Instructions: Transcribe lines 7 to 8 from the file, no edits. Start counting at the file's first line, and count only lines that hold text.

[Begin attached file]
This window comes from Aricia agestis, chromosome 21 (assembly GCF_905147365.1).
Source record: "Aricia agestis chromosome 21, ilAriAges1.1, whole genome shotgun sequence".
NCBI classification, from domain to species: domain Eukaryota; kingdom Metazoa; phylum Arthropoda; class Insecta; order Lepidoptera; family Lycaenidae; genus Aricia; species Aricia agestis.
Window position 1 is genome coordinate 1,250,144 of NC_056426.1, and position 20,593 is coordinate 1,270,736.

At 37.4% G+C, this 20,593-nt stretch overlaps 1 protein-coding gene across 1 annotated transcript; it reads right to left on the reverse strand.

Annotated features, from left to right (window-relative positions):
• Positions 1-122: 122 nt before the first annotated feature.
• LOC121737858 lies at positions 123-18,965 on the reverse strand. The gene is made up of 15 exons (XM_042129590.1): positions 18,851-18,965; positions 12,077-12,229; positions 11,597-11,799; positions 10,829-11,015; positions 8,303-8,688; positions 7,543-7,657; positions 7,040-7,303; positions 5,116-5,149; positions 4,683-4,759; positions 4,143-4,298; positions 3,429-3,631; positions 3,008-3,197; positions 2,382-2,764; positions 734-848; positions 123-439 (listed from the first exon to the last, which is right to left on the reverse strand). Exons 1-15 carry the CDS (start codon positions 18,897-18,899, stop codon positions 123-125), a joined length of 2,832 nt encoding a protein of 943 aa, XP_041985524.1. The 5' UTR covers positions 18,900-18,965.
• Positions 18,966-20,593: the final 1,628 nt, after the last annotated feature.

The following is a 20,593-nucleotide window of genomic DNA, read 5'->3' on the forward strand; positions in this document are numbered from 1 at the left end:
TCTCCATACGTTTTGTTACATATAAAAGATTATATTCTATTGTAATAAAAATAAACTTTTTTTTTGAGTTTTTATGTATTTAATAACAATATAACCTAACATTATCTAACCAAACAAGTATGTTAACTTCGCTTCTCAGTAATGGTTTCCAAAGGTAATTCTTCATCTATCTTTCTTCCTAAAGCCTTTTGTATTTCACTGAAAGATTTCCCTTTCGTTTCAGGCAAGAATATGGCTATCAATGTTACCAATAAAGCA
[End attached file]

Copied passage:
• Positions 1-122: 122 nt before the first annotated feature.
• LOC121737858 lies at positions 123-18,965 on the reverse strand. The gene is made up of 15 exons (XM_042129590.1): positions 18,851-18,965; positions 12,077-12,229; positions 11,597-11,799; positions 10,829-11,015; positions 8,303-8,688; positions 7,543-7,657; positions 7,040-7,303; positions 5,116-5,149; positions 4,683-4,759; positions 4,143-4,298; positions 3,429-3,631; positions 3,008-3,197; positions 2,382-2,764; positions 734-848; positions 123-439 (listed from the first exon to the last, which is right to left on the reverse strand). Exons 1-15 carry the CDS (start codon positions 18,897-18,899, stop codon positions 123-125), a joined length of 2,832 nt encoding a protein of 943 aa, XP_041985524.1. The 5' UTR covers positions 18,900-18,965.